I find it odd that Highlands East recently debated the composition of its council. As reported in last week’s Highlander, council discussed whether to upend its ward system to make the deputy mayor an elected position. While the intent is good – after all, the public would get its say versus a political appointment – there are problems. As pointed out by CAO Shannon Hunter, it would result in a six-person council because of the current ward structure. That can be problematic when it comes to tie votes. Some suggestions included: electing all councillors at-large and realigning boundaries. This prompted at least one councillor to say he’s worried his ward would be scrapped altogether.
In Algonquin Highlands Monday, during a projects and priorities meeting, Deputy Mayor Liz Danielsen – who doubles as warden of Haliburton County – raised the issue of electing the deputy-mayor at-large there. Only Highlands East and Algonquin Highlands appoint their deputy mayors. In Dysart et al and Minden Hills, they are elected. Again, there was talk about how it would affect wards, since there are two councillors in ward two in AH. Would they, too, have to go to a larger council? Again, I tend to agree with Danielsen that electing, as opposed to appointing, the town’s deputy mayor is the right thing to do.
The problem I am having is with timing. Why now?
The County of Haliburton is about to put out a request for proposals for a contractor to do a services delivery review. It’s hoped that RFP will be filled by mid-January with a report due by June of 2020. The County ethos is that they need to figure out who will deliver services first before moving onto a governance review. CAO Mike Rutter and Danielsen have made the rounds of lower-tier municipalities to update them on the process. Rutter has told all four that Michael Fenn, who recently led the regional reviews for the province and has a distinguished career as a civil servant and consultant, is lending them a hand.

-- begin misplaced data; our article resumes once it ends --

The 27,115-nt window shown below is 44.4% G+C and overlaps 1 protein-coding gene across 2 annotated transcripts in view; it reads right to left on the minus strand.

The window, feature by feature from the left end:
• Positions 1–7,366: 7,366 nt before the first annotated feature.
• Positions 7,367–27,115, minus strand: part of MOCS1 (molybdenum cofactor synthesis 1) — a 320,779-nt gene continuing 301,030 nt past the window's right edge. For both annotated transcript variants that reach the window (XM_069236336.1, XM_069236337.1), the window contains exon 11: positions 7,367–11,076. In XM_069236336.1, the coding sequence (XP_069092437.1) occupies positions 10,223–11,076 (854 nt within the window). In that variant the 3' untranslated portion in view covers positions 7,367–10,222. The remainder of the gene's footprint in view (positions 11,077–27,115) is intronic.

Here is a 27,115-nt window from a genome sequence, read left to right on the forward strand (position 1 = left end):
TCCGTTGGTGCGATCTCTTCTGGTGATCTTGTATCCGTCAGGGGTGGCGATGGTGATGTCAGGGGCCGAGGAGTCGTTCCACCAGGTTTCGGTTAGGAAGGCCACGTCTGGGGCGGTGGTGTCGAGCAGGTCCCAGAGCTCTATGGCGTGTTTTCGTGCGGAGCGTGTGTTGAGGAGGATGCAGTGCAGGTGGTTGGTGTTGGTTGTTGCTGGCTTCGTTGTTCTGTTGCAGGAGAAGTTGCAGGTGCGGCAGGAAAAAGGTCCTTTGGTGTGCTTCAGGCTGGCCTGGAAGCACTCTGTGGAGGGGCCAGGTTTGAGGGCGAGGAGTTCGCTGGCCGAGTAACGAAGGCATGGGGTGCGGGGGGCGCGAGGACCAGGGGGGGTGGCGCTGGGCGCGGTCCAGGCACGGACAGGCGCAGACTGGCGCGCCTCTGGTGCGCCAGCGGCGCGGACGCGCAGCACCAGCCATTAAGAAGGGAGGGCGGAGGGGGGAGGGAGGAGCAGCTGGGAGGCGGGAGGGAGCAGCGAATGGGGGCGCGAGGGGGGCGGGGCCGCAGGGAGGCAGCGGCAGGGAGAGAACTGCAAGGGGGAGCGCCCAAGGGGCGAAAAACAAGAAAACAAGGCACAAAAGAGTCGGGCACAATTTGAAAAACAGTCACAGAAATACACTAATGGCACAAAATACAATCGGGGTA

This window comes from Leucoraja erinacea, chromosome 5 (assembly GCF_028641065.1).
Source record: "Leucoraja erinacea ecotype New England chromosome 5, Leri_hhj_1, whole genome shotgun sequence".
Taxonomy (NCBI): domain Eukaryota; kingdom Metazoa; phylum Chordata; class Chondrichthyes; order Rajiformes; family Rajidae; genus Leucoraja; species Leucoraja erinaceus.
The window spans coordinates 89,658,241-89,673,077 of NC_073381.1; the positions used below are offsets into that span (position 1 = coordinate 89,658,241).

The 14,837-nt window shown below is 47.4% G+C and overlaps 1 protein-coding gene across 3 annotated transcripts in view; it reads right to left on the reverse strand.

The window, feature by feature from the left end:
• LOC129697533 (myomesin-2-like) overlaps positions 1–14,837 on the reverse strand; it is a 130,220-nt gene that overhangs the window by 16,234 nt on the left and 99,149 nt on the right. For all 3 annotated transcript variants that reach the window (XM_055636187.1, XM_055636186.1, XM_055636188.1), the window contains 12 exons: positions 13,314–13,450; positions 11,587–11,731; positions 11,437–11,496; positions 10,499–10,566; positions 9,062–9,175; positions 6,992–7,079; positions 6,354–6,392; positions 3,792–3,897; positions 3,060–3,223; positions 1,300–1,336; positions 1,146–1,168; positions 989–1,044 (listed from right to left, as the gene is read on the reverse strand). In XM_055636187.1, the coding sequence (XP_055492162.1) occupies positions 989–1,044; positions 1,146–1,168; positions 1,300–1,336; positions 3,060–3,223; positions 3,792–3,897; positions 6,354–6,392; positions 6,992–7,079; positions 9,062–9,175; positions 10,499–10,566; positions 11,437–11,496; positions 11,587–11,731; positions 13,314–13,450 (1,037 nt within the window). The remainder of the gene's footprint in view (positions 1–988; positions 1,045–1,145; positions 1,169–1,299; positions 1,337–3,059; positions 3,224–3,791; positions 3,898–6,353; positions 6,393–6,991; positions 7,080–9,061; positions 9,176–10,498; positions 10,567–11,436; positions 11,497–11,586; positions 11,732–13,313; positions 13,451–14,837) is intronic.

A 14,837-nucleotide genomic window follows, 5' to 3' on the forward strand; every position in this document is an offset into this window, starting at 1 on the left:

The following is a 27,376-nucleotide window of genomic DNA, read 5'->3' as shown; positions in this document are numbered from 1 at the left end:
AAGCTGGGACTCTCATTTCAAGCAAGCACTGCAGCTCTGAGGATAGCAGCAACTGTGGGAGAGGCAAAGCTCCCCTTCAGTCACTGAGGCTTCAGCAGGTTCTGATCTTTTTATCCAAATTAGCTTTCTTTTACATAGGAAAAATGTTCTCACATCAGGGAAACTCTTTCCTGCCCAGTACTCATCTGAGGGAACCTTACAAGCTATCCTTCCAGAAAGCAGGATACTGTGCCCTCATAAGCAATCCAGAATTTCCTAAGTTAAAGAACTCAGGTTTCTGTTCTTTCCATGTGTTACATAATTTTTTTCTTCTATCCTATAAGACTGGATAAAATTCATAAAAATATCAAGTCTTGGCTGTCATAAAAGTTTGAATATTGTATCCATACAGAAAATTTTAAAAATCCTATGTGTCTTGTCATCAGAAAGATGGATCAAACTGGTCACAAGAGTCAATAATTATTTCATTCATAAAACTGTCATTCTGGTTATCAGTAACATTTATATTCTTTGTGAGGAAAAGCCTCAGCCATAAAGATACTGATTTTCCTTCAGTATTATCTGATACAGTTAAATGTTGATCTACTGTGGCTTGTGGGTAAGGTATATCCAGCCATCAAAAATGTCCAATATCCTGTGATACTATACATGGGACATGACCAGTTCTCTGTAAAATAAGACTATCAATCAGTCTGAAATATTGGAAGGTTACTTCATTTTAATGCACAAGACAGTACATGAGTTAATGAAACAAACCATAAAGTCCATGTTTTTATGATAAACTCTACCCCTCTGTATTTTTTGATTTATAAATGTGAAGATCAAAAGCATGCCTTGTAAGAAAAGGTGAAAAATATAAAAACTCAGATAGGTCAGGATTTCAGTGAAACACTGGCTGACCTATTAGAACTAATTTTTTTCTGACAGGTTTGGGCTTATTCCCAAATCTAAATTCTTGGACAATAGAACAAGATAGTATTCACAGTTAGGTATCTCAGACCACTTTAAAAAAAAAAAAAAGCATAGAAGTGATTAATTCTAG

Rutter said Fenn, who’s also a Dysart et al property owner, was the one who observed that best practice in good governance is summarized as ‘form follows function.’ That means once decisions are made about the best way to organize and deliver individual services, or to make policy in specific areas, then it will be clearer who should be responsible and how they should go about managing, governing and financing them.
Once the service delivery review is complete, County Council will be in a much better position to decide on an appropriate governance model, Rutter has said all along. So, why in the world would Highlands East or Algonquin Highlands council be discussing internal organization reviews? Following the release of the services delivery review report next summer, County Council will have to decide if they will do their own organizational review in-house, or tender for a governance review. We would hope they would select an outsider. In the meantime, there is no point in Highlands East, Algonquin Highlands, or any other local council discussing governance.